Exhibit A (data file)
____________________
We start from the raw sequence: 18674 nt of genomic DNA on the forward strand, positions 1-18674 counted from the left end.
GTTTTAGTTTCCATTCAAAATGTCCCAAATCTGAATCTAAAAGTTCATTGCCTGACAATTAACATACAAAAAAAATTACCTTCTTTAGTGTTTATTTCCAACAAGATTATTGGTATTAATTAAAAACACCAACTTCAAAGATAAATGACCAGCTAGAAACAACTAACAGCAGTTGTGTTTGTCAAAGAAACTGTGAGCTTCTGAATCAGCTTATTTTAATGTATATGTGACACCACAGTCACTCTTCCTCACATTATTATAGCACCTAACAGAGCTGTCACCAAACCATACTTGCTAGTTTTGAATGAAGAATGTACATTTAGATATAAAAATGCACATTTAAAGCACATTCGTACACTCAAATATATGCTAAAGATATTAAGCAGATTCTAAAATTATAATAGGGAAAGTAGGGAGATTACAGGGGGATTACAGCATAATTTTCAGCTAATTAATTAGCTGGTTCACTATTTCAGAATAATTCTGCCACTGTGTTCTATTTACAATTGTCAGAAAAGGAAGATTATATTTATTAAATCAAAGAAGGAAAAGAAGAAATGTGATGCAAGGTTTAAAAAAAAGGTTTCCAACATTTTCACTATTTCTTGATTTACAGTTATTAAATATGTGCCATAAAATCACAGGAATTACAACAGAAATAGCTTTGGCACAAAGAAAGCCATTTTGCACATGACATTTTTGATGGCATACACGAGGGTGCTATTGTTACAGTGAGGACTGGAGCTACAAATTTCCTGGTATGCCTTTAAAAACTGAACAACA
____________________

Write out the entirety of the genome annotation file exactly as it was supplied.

We start from the raw sequence: 18674 nt of genomic DNA on the forward strand, positions 1-18674 counted from the left end.
GTTTTAGTTTCCATTCAAAATGTCCCAAATCTGAATCTAAAAGTTCATTGCCTGACAATTAACATACAAAAAAAATTACCTTCTTTAGTGTTTATTTCCAACAAGATTATTGGTATTAATTAAAAACACCAACTTCAAAGATAAATGACCAGCTAGAAACAACTAACAGCAGTTGTGTTTGTCAAAGAAACTGTGAGCTTCTGAATCAGCTTATTTTAATGTATATGTGACACCACAGTCACTCTTCCTCACATTATTATAGCACCTAACAGAGCTGTCACCAAACCATACTTGCTAGTTTTGAATGAAGAATGTACATTTAGATATAAAAATGCACATTTAAAGCACATTCGTACACTCAAATATATGCTAAAGATATTAAGCAGATTCTAAAATTATAATAGGGAAAGTAGGGAGATTACAGGGGGATTACAGCATAATTTTCAGCTAATTAATTAGCTGGTTCACTATTTCAGAATAATTCTGCCACTGTGTTCTATTTACAATTGTCAGAAAAGGAAGATTATATTTATTAAATCAAAGAAGGAAAAGAAGAAATGTGATGCAAGGTTTAAAAAAAAGGTTTCCAACATTTTCACTATTTCTTGATTTACAGTTATTAAATATGTGCCATAAAATCACAGGAATTACAACAGAAATAGCTTTGGCACAAAGAAAGCCATTTTGCACATGACATTTTTGATGGCATACACGAGGGTGCTATTGTTACAGTGAGGACTGGAGCTACAAATTTCCTGGTATGCCTTTAAAAACTGAACAACA